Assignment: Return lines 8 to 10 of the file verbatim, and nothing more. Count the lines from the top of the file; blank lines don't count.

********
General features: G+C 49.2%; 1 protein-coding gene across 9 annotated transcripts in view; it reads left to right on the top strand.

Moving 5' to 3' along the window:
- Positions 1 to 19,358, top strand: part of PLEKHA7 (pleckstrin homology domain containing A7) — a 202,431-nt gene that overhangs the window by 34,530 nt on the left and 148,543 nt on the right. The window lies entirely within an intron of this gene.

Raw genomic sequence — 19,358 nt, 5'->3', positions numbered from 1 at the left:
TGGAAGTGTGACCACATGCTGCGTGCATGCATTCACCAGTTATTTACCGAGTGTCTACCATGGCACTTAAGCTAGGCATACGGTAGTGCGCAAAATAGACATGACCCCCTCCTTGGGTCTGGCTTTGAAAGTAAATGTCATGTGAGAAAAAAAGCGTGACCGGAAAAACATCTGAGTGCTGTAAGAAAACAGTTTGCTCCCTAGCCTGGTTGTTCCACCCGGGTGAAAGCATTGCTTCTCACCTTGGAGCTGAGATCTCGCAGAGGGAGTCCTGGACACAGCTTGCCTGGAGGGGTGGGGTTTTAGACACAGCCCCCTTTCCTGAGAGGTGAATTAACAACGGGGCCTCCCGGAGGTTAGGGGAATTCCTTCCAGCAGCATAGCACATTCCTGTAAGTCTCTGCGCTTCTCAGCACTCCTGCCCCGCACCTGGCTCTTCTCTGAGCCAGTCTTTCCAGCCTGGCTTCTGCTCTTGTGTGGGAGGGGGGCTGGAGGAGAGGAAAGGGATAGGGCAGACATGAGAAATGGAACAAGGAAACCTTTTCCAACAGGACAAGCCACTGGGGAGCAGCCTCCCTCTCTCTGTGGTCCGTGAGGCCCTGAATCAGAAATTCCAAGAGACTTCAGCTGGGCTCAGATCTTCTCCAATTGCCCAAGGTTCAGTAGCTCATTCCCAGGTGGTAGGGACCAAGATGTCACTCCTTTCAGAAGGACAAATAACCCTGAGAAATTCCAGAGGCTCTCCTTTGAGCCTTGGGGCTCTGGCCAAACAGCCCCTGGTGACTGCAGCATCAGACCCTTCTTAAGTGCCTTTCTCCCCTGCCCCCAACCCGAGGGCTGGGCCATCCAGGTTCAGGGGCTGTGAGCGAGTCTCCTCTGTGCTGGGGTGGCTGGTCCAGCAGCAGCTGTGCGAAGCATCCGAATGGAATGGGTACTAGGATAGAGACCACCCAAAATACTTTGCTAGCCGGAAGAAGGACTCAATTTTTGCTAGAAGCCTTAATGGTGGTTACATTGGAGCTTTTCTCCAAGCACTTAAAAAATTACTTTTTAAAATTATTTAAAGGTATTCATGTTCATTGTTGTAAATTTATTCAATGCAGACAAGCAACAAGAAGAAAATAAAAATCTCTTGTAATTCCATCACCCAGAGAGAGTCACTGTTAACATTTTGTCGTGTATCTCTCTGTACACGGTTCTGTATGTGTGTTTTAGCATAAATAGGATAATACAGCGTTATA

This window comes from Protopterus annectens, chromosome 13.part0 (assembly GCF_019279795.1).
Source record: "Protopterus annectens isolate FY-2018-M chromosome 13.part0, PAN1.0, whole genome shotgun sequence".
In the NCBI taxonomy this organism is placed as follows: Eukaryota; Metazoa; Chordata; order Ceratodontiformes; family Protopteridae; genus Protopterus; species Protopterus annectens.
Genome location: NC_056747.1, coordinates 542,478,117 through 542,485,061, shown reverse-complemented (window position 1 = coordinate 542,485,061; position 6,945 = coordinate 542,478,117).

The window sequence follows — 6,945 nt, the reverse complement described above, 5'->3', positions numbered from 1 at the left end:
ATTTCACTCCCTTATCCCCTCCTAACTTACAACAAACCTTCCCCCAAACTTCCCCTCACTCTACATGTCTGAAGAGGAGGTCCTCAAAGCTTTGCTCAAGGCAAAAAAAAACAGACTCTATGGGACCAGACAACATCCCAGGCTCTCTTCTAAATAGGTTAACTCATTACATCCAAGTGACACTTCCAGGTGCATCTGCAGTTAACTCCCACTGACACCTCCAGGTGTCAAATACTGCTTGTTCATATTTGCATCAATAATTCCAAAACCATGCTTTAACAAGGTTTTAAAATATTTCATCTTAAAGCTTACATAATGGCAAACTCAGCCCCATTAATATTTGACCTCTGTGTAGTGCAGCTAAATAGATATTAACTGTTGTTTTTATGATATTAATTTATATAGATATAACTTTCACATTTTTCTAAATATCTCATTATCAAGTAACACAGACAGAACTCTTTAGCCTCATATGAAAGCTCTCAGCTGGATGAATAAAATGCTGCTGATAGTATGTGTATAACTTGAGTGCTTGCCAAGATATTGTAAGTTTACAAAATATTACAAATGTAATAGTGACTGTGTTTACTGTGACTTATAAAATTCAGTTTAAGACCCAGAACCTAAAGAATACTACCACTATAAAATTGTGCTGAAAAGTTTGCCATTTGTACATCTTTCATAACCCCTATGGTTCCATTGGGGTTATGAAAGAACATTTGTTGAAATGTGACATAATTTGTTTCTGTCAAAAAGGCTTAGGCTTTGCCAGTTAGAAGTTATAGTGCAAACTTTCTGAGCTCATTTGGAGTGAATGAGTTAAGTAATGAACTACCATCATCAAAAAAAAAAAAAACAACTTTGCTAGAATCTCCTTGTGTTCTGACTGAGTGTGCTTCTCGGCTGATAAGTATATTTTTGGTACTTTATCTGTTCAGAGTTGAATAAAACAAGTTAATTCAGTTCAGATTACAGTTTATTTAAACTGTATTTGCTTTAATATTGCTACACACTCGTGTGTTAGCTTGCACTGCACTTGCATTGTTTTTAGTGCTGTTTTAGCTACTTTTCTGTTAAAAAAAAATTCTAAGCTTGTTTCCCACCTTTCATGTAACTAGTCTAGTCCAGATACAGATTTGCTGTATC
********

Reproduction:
In the NCBI taxonomy this organism is placed as follows: Eukaryota; Metazoa; Chordata; order Ceratodontiformes; family Protopteridae; genus Protopterus; species Protopterus annectens.
Genome location: NC_056747.1, coordinates 542,478,117 through 542,485,061, shown reverse-complemented (window position 1 = coordinate 542,485,061; position 6,945 = coordinate 542,478,117).

The window sequence follows — 6,945 nt, the reverse complement described above, 5'->3', positions numbered from 1 at the left end: